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About Breast Density

Every woman who gets a mammogram at Legacy Health will get information about their breast density in their mammogram results letter. Women with "extremely dense" breast tissue may be at higher risk for breast cancer. Below is information designed to help you understand this information.

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    The Oregon law

    The Oregon state law, SB 420, requires that after a mammogram women be told if they have "extremely dense" breast tisue and about options for extra testing.

    At Legacy

    After your mammogram, you will receive a letter with the results of your mammogram, and information about the density of your breast tissue.

    If you do have dense or extremely dense breasts, your letter will also explain the risks of breast cancer and what to do. It will explain that:

    • Dense breasts make it harder to see small growths, which may be breast cancer.
    • Women with dense breasts may want to have more tests.
    • You should talk to your doctor about this.


    If you do not have dense breasts, your letter from Legacy will simply tell you the density of your breast tissue.

    What is breast density?

    Breast density is the percentage of fibrous and glandular tissue in the breast. The higher the percentage of this type of tissue, the more "dense" the breast. All types are normal. The four types of breast tissue are:

    Fatty (not dense): The breast is mostly fat (75 percent or more of the tissue). There is no added risk of breast cancer.

    Scattered fibroglandular densities (not dense): The breast is mostly fat (50–75 percent). There is no added risk of breast cancer.

    Heterogenously dense: 51 to 75 percent of the breast is dense tissue (not fat). It can be harder to see small lumps or tumors. This means a very slight added risk of breast cancer.

    Extremely dense: More than 75 percent of the breast is dense tissue (not fat). This can lead to missing some cancers. Extremely dense breast tissue doubles the risk of breast cancer. This risk is similar to the risk of having a family history of breast cancer (mother, sister or daughter with cancer in one breast, after menopause).

    My letter says I don't have dense breasts. Do I still need to get a mammogram?

    Yes. It doesn't matter whether you have dense breasts or not, you should get a mammogram every year starting at age 40. Legacy Cancer Institute, the American Cancer Society and the American College of Obstetrics and Gynecology all say women should have an annual mammogram starting at age 40.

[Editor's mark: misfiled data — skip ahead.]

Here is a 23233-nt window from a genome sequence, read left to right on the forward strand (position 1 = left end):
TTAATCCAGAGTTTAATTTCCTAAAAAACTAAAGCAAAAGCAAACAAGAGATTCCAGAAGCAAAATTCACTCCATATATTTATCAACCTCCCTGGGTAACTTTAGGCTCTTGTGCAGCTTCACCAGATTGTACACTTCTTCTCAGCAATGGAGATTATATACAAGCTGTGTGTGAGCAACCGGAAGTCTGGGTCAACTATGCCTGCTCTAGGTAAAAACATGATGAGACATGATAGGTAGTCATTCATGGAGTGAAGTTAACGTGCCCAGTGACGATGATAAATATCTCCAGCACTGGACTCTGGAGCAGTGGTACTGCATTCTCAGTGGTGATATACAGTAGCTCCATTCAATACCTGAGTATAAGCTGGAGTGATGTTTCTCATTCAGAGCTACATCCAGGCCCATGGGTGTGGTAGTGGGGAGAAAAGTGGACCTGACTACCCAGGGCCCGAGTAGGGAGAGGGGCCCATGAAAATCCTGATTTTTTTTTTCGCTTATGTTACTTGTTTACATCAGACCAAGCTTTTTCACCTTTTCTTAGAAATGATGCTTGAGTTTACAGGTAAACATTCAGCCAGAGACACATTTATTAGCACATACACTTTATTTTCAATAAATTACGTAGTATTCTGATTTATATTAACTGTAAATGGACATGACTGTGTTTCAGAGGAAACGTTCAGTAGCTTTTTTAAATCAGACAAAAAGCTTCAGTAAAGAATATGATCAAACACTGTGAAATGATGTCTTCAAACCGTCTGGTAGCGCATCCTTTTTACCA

My letter says that I have heterogenously or extremely dense breasts. Do I need extra tests?

    Most likely not, especially if you have "heterogenously dense" breasts.

    If you had your mammogram at a Legacy Breast Health Center, you had a "3-D" mammogram. The 3-D screening is one of the best tools to find breast cancer — it increases the mammogram's accuracy by about as much as having a mammogram plus an ultrasound. This means you may not need extra testing. You should discuss your personal situation with your doctor.


    If you have a close family member (mother, sister, daughter) who had breast or ovarian cancer before menopause, or a male family member with breast cancer, it is probably a good idea to meet with a genetics counselor for a risk assessment. Legacy Genetics Services can help: Call 503-413-6534 for an appointment.


    If you do not have a close family member with one of those cancers, your risk is low. Talk to your doctor about whether you should have more tests. You should know that insurance doesn't cover more tests unless you are at high risk.

    My letter says that I have heterogenously or extremely dense breasts. Do I need to be screened with something other than mammography?

    No.  Nothing is better than a mammogram for looking for breast cancer. This is because some kinds of masses only show up on a mammogram. The other tests are in addition to a regular mammogram, not instead of a mammogram.

    My letter lists additional screening options: MRI, ultrasound and BSGI. What is BSGI?

    BSGI is a test used to confirm whether someone has breast cancer. It is not recommended for screening. Your doctor will discuss it with you if it is needed in your case.